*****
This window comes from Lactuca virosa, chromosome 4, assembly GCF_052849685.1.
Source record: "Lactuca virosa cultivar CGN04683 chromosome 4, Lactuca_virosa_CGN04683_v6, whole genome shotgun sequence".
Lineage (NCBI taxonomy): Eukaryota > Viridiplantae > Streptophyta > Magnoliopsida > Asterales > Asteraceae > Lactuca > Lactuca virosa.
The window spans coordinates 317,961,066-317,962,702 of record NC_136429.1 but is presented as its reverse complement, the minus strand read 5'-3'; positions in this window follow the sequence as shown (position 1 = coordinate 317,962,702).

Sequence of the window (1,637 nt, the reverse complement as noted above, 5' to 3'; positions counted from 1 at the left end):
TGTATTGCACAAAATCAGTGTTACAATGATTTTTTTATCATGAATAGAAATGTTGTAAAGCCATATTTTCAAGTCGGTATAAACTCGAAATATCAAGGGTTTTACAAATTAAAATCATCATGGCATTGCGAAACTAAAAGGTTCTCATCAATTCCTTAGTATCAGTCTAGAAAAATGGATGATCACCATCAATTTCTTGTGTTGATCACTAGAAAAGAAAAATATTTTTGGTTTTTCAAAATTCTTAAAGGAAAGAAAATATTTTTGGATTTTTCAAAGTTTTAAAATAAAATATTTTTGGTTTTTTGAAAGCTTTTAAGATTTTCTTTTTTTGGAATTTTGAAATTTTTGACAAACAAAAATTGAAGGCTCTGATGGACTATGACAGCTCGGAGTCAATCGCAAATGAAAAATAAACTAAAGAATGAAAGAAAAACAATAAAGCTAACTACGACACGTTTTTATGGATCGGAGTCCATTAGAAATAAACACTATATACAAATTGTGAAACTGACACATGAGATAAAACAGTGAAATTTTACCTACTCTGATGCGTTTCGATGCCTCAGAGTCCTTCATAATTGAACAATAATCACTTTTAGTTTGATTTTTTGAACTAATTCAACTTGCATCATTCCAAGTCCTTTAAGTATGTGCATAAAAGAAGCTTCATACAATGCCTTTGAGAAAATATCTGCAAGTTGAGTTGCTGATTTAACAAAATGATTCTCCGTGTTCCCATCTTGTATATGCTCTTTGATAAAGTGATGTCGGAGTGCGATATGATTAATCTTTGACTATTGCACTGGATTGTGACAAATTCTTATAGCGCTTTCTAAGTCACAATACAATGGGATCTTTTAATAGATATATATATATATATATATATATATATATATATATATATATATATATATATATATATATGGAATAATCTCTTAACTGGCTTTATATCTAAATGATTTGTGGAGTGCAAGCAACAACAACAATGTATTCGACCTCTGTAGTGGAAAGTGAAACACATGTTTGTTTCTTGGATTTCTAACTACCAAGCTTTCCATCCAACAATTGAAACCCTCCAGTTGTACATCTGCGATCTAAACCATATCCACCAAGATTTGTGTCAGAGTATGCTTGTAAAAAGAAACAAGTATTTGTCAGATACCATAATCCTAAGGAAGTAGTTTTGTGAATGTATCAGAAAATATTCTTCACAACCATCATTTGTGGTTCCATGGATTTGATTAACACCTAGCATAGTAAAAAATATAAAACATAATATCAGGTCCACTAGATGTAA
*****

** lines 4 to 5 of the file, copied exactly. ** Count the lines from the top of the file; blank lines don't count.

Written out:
The window spans coordinates 317,961,066-317,962,702 of record NC_136429.1 but is presented as its reverse complement, the minus strand read 5'-3'; positions in this window follow the sequence as shown (position 1 = coordinate 317,962,702).

Sequence of the window (1,637 nt, the reverse complement as noted above, 5' to 3'; positions counted from 1 at the left end):